Every weekend for three months, the groups entertain people by playing traditional local music, and putting on performances. The Limoux Carnival music features over 100 historic pieces that have been created by local composers, and musicians. The melodies are often inspired by operas.
Limoux Carnival Parade Schedule & Events 2023
- Sunday, 15 Jan: Les Meuniers
- Saturday, 21 Jan: Les Pichoun’s – Les Taps
- Sunday, 22 Jan: Les Arcadiens
- Saturday, 28 Jan: Las coudénos – Les Estabousits
- Sunday, 29 Jan: Le Pont Vieux
- Saturday, 4 Feb: Les Manatches – Les copin’s
- Sunday, 5 Feb: Le Tivoli
- Saturday, 11 Feb: Les Rémenils – Les Infialurs d’achille
- Sunday, 12 Feb: Monté Christo
- Saturday, 18 Feb: Les Piotes – Les funny
- Sunday, 19 Feb: Les Aissables
- Mardi Gras Day 21 February: Les Anciens
- Friday, Feb 24: Les Estella – Les canailloux
- Saturday, 25 Feb: Les Encantados _ Les Poupinetos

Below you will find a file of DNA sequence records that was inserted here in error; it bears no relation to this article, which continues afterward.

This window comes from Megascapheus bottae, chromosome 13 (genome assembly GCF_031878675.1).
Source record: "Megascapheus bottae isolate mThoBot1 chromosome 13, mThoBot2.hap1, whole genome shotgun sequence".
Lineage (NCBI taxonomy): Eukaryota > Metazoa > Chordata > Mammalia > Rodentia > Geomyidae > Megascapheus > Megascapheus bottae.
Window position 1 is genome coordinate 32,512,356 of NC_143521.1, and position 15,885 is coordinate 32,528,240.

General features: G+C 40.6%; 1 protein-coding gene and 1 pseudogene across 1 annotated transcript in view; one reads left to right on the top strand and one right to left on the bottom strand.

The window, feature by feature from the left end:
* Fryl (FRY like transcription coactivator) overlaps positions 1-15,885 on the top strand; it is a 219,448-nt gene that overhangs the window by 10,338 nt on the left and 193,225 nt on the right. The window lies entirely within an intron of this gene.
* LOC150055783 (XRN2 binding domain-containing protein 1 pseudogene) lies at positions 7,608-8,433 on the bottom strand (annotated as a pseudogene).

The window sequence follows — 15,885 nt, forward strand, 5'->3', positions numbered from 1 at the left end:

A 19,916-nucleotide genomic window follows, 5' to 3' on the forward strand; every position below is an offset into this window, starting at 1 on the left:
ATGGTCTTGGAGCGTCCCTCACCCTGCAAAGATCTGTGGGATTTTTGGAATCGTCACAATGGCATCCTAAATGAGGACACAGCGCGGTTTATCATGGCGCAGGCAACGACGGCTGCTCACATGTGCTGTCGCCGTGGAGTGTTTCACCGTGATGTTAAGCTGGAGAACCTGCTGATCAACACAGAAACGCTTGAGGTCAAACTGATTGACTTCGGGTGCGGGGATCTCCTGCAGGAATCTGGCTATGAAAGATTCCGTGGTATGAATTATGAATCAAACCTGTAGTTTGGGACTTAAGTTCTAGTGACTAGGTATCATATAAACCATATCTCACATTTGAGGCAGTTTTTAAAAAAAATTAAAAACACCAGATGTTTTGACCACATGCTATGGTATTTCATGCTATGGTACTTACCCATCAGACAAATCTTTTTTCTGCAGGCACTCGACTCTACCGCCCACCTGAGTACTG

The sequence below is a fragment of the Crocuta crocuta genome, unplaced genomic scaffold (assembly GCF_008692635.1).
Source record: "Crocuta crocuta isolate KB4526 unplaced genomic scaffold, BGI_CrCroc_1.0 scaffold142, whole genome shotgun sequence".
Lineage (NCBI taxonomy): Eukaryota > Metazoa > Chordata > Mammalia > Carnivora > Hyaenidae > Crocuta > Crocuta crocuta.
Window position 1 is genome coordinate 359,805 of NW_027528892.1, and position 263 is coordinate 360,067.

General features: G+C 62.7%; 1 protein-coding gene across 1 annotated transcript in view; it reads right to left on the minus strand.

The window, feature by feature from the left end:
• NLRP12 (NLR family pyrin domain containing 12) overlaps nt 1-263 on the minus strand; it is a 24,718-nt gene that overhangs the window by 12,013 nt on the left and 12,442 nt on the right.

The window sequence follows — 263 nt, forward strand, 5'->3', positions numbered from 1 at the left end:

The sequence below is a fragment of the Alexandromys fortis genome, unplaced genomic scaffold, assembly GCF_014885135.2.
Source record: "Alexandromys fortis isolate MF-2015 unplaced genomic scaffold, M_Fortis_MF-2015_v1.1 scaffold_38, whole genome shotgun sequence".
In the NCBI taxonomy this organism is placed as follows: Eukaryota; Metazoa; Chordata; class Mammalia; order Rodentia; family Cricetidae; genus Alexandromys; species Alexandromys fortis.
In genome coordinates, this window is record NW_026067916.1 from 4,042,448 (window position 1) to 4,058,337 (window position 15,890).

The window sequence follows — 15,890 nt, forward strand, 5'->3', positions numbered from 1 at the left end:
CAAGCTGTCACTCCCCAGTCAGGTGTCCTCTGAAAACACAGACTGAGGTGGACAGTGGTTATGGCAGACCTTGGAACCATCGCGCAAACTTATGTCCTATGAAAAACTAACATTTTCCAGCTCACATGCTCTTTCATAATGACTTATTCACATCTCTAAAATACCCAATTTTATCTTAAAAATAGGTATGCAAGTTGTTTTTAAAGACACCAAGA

- Sunday, 26 Feb: Les Blanquetiers
- Saturday, 4 Mar: Carnival of the world – Les Afogats
- Sunday, 5 Mar: Exit of all gangs
- Monday, 6 Mar: School exit
- Tuesday, 7 Mar: School exit
- Wednesday, 8 Mar: Children’s Carnival
- Thursday, 9 Mar: Out of school
- Friday 10, Mar: Retirees
- Saturday, 11 Mar: Les Brounzinaires – Les Rambaiurs
- Sunday, 12 Mar: Le Paradou
- Saturday, 18 Mar: Les Pébradous – Les Sieurs d’Arques
- Sunday, 19 Mar: Las Fennos
- Saturday, 25 Mar: Les Jouves – Les Limouxins
- Sunday, 26 Mar: L’Aragou “night of the blanquette cremation”
Where is Limoux?
Limoux is an Occitan town that lies in the beautiful Aude department of sunny Languedoc-Roussillon. It is in the heart of the Cathar Country, in southwestern France. The Michelin Guide described the town as one of the “most beautiful detours in France”.
History of Limoux Carnival
Limoux Carnival dates back to the 16th century and apparently started when some local millers had finally completed their tax payments to the local monks. They were so excited that they paraded out the city’s gates dancing and were accompanied by musicians. They handed out flour and treats to the local townsfolk as they went along. This celebration has been kept alive ever since. The celebration took its current form after World War 2.